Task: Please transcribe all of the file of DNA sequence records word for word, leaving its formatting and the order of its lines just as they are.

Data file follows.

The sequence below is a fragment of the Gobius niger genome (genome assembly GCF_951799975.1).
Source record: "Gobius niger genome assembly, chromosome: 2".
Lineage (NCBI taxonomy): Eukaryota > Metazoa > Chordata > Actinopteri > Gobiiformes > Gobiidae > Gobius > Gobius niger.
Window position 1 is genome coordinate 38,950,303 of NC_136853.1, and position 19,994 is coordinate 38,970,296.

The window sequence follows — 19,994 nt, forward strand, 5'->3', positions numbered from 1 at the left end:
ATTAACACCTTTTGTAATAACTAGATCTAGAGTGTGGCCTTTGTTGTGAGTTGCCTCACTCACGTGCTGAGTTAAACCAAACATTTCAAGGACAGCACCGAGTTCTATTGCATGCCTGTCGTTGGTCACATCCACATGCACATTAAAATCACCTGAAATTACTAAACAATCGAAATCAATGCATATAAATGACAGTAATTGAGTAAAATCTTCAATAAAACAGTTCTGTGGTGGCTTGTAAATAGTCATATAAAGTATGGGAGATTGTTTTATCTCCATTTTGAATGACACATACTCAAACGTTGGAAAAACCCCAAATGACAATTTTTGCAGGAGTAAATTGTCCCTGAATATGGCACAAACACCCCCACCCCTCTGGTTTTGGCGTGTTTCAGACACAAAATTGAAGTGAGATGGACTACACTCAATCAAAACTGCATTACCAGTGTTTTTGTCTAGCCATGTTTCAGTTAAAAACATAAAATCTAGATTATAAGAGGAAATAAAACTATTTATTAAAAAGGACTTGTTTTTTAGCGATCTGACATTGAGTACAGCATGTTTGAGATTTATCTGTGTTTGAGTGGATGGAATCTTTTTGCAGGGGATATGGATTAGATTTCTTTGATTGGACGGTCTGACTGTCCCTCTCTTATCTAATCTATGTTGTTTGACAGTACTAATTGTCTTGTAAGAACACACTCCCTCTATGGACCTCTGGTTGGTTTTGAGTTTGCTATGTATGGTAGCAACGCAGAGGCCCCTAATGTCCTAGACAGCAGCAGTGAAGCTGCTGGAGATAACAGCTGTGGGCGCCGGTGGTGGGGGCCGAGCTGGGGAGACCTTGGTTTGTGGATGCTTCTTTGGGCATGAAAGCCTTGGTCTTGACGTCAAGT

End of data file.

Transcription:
The sequence below is a fragment of the Gobius niger genome (genome assembly GCF_951799975.1).
Source record: "Gobius niger genome assembly, chromosome: 2".
Lineage (NCBI taxonomy): Eukaryota > Metazoa > Chordata > Actinopteri > Gobiiformes > Gobiidae > Gobius > Gobius niger.
Window position 1 is genome coordinate 38,950,303 of NC_136853.1, and position 19,994 is coordinate 38,970,296.

The window sequence follows — 19,994 nt, forward strand, 5'->3', positions numbered from 1 at the left end:
ATTAACACCTTTTGTAATAACTAGATCTAGAGTGTGGCCTTTGTTGTGAGTTGCCTCACTCACGTGCTGAGTTAAACCAAACATTTCAAGGACAGCACCGAGTTCTATTGCATGCCTGTCGTTGGTCACATCCACATGCACATTAAAATCACCTGAAATTACTAAACAATCGAAATCAATGCATATAAATGACAGTAATTGAGTAAAATCTTCAATAAAACAGTTCTGTGGTGGCTTGTAAATAGTCATATAAAGTATGGGAGATTGTTTTATCTCCATTTTGAATGACACATACTCAAACGTTGGAAAAACCCCAAATGACAATTTTTGCAGGAGTAAATTGTCCCTGAATATGGCACAAACACCCCCACCCCTCTGGTTTTGGCGTGTTTCAGACACAAAATTGAAGTGAGATGGACTACACTCAATCAAAACTGCATTACCAGTGTTTTTGTCTAGCCATGTTTCAGTTAAAAACATAAAATCTAGATTATAAGAGGAAATAAAACTATTTATTAAAAAGGACTTGTTTTTTAGCGATCTGACATTGAGTACAGCATGTTTGAGATTTATCTGTGTTTGAGTGGATGGAATCTTTTTGCAGGGGATATGGATTAGATTTCTTTGATTGGACGGTCTGACTGTCCCTCTCTTATCTAATCTATGTTGTTTGACAGTACTAATTGTCTTGTAAGAACACACTCCCTCTATGGACCTCTGGTTGGTTTTGAGTTTGCTATGTATGGTAGCAACGCAGAGGCCCCTAATGTCCTAGACAGCAGCAGTGAAGCTGCTGGAGATAACAGCTGTGGGCGCCGGTGGTGGGGGCCGAGCTGGGGAGACCTTGGTTTGTGGATGCTTCTTTGGGCATGAAAGCCTTGGTCTTGACGTCAAGT